4. Just because someone has a portfolio of photos on Instagram or a website, it doesn't mean they know how to take photos and use their cameras.
It's not about framing, but about using camera settings. If the second photographer gives you photos from a 5-hour celebration, and there are 1500 of them, but 3/4 are blurry due to a long exposure time, probably because they were afraid to raise the ISO, it's a sign that something is wrong. Out of 1500 photos, I was able to choose 150. Potentially cool photos were so blurred that they were completely unusable. I wasted a lot of time making the selection. When I take 1500 photos myself, I'm able to choose at least 400-500 very good ones. It's difficult to notice these details when asking someone to show their finished portfolio. However, when you look at someone's RAW files, everything becomes clear immediately. Problems with overexposure of photos, poorly thought-out compositions that include elements that could have been removed by slightly adjusting the camera, or blurry photos because someone was afraid to increase the ISO. It's also worth mentioning the difficulty of taking group photos, where the aperture value should often be raised if people are standing in rows one after another. The further back someone is, the more blurry they will be, especially at f/2 or lower. For me, such issues are already decisive when choosing a potential second photographer.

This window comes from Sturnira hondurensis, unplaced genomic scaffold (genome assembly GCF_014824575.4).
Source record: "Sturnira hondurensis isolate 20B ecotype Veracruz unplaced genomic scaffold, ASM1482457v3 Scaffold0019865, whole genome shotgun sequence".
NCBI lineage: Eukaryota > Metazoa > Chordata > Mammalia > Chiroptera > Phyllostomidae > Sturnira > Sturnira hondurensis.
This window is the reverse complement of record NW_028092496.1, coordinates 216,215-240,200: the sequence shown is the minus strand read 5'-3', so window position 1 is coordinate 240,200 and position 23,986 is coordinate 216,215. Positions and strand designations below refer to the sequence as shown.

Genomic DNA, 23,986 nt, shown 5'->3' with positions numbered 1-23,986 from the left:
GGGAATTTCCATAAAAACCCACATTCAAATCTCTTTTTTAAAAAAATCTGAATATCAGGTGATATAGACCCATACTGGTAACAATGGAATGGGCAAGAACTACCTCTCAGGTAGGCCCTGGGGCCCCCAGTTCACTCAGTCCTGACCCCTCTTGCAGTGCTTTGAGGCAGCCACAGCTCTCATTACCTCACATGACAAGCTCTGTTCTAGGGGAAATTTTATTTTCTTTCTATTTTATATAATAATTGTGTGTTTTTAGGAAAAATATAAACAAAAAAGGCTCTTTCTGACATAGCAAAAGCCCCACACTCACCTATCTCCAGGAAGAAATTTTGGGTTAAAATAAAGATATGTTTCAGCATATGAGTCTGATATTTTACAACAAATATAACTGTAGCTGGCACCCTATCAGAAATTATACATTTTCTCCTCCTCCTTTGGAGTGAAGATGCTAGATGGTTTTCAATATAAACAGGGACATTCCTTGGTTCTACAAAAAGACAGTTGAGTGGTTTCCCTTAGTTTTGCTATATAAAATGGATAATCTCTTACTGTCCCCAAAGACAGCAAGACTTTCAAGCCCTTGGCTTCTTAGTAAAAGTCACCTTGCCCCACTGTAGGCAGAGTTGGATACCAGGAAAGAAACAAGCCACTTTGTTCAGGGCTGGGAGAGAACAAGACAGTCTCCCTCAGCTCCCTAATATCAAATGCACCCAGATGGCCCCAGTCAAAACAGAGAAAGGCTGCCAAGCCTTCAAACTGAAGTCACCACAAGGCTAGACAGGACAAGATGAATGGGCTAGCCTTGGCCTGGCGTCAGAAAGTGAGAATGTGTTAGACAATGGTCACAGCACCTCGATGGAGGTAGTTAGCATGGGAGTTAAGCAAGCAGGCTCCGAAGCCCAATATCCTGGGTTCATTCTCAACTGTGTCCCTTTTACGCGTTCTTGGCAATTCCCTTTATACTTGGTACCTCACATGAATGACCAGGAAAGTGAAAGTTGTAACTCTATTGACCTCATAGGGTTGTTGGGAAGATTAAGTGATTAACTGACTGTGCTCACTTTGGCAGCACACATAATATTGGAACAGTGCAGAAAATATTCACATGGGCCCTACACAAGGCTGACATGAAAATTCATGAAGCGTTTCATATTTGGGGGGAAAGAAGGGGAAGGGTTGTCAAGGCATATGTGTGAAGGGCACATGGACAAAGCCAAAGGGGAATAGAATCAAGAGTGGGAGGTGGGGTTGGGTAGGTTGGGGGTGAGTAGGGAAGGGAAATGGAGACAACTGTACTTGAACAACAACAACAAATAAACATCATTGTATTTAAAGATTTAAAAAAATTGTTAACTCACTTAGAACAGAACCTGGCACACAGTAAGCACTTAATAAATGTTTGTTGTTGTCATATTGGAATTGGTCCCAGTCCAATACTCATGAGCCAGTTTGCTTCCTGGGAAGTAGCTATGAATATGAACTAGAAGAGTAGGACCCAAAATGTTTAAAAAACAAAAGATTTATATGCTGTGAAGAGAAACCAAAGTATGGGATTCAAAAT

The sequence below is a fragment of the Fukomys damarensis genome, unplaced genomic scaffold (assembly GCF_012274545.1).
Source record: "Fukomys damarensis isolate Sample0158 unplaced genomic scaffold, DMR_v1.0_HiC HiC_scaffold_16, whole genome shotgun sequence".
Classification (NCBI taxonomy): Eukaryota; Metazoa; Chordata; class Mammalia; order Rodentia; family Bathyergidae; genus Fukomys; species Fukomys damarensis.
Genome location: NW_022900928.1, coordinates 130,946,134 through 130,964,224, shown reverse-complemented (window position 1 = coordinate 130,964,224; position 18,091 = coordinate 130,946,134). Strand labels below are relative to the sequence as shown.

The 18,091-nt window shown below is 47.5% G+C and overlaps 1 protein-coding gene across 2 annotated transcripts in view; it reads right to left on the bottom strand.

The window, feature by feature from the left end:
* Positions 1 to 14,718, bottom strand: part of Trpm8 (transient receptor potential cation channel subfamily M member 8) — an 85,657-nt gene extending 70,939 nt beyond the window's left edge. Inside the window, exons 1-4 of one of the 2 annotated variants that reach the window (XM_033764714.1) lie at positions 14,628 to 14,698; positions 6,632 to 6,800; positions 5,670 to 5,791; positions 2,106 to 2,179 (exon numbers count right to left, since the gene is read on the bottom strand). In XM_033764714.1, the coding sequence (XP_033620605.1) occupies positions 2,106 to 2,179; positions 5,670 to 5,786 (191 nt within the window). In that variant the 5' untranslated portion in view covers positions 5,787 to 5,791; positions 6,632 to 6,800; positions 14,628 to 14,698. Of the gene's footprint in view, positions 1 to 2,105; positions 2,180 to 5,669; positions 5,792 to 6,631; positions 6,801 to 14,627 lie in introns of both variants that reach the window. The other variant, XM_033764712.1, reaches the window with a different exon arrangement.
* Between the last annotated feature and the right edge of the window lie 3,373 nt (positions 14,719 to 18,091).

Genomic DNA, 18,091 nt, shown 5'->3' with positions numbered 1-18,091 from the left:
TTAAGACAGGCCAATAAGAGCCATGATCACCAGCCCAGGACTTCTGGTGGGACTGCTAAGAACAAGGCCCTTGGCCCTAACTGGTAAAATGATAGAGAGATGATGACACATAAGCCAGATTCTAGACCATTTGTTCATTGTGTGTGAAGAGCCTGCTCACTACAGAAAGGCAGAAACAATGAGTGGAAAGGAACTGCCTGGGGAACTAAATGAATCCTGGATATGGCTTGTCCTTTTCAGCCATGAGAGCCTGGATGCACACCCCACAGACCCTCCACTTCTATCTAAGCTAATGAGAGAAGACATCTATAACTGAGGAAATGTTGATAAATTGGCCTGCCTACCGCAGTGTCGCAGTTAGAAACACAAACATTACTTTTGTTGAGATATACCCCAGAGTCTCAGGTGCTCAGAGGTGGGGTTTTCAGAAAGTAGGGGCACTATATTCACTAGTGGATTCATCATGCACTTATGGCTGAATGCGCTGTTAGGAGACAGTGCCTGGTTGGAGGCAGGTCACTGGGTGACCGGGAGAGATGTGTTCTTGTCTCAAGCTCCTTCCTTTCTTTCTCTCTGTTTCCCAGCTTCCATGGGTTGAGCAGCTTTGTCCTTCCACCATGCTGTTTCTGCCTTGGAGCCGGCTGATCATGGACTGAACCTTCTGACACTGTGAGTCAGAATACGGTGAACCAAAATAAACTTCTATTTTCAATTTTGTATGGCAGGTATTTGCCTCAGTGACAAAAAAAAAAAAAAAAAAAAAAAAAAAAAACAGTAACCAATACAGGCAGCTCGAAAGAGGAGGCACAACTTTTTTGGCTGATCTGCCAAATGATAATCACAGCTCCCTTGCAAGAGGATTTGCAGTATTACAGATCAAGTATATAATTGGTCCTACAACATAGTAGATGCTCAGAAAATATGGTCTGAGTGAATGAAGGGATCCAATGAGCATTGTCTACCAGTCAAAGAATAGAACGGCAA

5. The rules for posting photo results on social media or other sources.
The second photographer often posts photos they took on their own social media unless the main photographer did not give permission. Personally, I don't have a problem with this, but it's worth discussing with the person when they can post such photos and that they should tag you as the main photographer in their posts. Personally, I think such photos should be posted on the second photographer's social media or website only after the couple has received their photos. If the main photographer has not yet delivered the photos, and the second photographer is already posting theirs on Instagram, the couple may accidentally but not necessarily see them, which can cause unpleasantness.
That's all for today. These are my 5 observations to consider when choosing a second photographer to work with. I was always doing the job myself and would say have a little experience working with the second shooter. If you never done is as well or maybe wondering why the photographers you used to work do not contact you anymore it may be the reason.
My name is Emilia Czarnota, and I'm a professional lifestyle and wedding photographer. I do maternity, family, and engagement photoshoots in England. If you're looking for a photographer, contact me by clicking on contact. You can also sign up for my newsletter below to receive notifications about new posts. If you're a photographer interested in these types of topics, also sign up for the newsletter and follow me on Instagram! I do write for photographers and for photography clients! :)